I looked down at the locket. Three months ago, on my thirty-third birthday, I took it to a jeweler. He said it was rather valuable due to its age. After he cleaned it, he fitted it with a new chain. The other one had worn thin. I had the jeweler place inside the locket a picture of a dog I once owned; a German Shepherd named Colombo. One day, he ran out of my apartment and into the street. He died in my arms. As I fiddled with the locket, I momentarily grieved for Colombo and for the parents I didn’t know. Death has a way of helping you look at life with darkness. Each job I completed, I found myself sinking deeper into a black hole.
“Ma’am, would you like a beverage?” Caesar asked as he moved along the aisle.
“No, thank you.” I responded, thinking how the trainers had lectured repeatedly about drinking a beverage handed to me by a total stranger when I couldn’t see how it was prepared, especially on a plane. Since then, I never took an open drink on a plane. I either poured it from an unopened bottle or not at all. I thought about other little habits I’d developed over the years, like how I always got on a first name basis with people as soon as possible. I’d learned that saying someone’s name always caused him or her to pause. That split second could mean the difference between life and death in my line of work, which had saved my life on more than one occasion. Both times, the victims of my quick reaction were dead as a result.
Looking up at the television monitor running news clips, I noticed one that caught my eye about a fire at a nightclub in Brazil. As I watched the news video of people racing out, I began to remember a similar nightclub fire I had survived in 2003. We, my friend and I, had just walked into the nightclub when the band began to play. Fireworks started to go off with the music. I had turned to my friend and yelled that we should leave, as it was too loud to hear the music.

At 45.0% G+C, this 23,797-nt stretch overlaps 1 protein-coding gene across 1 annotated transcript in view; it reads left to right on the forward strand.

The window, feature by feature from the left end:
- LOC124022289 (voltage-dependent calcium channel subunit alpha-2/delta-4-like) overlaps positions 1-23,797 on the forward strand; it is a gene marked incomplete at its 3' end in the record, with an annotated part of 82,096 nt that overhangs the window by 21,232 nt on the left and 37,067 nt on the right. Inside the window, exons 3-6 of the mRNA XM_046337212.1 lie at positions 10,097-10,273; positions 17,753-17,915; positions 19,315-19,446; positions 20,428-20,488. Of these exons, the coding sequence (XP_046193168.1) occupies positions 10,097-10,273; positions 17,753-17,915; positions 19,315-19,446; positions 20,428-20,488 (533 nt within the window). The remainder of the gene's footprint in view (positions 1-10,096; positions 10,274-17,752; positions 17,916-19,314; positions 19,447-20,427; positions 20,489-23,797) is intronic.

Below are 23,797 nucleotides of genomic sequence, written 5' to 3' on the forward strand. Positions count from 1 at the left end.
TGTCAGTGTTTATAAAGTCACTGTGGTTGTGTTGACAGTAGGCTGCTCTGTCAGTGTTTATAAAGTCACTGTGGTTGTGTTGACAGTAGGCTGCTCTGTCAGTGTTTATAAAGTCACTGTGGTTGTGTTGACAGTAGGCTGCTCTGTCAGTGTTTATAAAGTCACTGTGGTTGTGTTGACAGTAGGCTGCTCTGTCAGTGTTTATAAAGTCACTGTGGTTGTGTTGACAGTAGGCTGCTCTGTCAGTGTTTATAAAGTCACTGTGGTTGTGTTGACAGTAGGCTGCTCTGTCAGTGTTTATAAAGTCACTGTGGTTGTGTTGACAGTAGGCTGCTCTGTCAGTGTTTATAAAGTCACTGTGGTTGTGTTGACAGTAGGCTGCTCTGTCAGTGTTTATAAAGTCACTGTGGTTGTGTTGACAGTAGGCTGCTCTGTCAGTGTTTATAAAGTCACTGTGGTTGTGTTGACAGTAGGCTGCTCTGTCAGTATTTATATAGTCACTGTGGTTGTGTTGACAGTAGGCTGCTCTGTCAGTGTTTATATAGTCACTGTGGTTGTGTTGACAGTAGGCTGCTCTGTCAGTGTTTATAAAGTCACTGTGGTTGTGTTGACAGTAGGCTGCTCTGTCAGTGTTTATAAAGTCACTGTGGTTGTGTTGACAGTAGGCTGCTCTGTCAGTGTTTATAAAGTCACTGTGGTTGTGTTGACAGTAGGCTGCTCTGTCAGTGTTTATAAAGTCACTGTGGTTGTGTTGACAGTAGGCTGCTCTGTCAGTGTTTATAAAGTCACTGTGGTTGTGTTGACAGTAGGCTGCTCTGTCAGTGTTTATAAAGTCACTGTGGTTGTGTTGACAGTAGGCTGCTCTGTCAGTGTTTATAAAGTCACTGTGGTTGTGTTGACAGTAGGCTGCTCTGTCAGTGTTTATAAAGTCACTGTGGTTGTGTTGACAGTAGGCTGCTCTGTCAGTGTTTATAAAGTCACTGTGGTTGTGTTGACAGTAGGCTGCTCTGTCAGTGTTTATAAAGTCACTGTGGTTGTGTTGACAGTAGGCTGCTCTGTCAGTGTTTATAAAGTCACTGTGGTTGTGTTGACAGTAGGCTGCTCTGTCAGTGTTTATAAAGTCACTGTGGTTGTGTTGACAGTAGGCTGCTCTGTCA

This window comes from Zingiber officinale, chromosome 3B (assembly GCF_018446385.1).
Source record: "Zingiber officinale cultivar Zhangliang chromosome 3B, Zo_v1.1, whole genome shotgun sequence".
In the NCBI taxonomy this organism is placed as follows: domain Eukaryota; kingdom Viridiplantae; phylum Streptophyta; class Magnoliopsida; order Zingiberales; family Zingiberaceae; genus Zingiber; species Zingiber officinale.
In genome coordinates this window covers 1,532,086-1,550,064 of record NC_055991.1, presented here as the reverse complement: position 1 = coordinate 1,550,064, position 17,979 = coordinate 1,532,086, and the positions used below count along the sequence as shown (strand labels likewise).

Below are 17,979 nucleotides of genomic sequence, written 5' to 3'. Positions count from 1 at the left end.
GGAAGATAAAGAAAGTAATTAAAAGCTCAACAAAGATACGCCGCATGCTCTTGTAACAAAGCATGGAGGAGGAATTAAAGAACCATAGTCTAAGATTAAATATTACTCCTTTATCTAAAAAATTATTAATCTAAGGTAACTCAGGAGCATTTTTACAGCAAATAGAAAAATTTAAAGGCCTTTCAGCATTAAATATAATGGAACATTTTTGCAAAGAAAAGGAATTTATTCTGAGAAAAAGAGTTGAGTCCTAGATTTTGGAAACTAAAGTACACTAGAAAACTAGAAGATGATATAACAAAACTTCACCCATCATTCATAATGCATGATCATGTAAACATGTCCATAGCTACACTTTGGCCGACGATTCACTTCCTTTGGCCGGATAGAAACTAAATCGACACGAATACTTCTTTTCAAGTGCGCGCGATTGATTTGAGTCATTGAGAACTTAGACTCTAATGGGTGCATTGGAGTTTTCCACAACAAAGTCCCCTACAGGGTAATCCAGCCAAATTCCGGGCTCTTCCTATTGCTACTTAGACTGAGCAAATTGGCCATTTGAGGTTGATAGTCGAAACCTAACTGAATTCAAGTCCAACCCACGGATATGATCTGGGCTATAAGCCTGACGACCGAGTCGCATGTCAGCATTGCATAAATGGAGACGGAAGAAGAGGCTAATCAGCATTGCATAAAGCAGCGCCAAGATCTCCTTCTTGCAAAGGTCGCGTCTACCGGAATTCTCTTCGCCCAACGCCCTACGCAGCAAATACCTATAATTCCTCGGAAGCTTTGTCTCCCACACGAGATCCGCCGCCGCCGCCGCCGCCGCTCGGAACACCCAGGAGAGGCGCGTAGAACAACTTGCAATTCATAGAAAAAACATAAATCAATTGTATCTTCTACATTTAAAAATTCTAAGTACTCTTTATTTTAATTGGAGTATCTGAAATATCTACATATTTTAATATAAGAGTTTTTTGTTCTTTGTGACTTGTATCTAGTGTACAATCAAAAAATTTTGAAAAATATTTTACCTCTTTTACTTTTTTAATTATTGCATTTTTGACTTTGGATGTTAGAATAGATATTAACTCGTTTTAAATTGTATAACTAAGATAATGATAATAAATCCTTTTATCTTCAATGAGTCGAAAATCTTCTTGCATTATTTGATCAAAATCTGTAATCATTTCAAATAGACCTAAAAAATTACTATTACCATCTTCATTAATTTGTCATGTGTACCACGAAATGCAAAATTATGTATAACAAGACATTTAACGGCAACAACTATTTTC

Before we could turn, the crowd began to move back towards us. The fireworks had caused the ceiling to catch fire. I’m not certain if we managed to get out of the club on our own or if we were pushed out. We survived. The sounds of people screaming, the smell of burnt flesh, the taste of burning debris, and the pain of death would still be still strong in my memory, but my training taught me to suppress the memories of that night.
Despite all of my experience and training provided by Aunt Jeannie, when I went to work with TRANS, they managed to turn me into a cautionary, follow-the-rules, no questions asked, and loyal employee. Since then, I lost what little humanity I had left. Yet, despite my record with them being stellar, TRANS managed to turn my first vacation since I began working for them into work. I wasn’t happy going on a so-called vacation that TRANS had arranged for me. And, I should have known that when they booked this cruise that it wouldn’t be a vacation. I needed to think about my life. Hell, I had no life; it was always wrapped up in company business. That may need to change.
The Fire Within is the first book in the Marine Letsco Trilogy. Enjoy Marine’s story that is full of intrigue, romance, and a little murder mixed with thrills that keep you turning the page and wanting more.
The Fire Within is on Amazon in
paperback, audio, or e-book format.
Locally, you can purchase an autographed paperback copy of The Fire Within from this fine location:
Museum Gift Shop – Wytheville, VA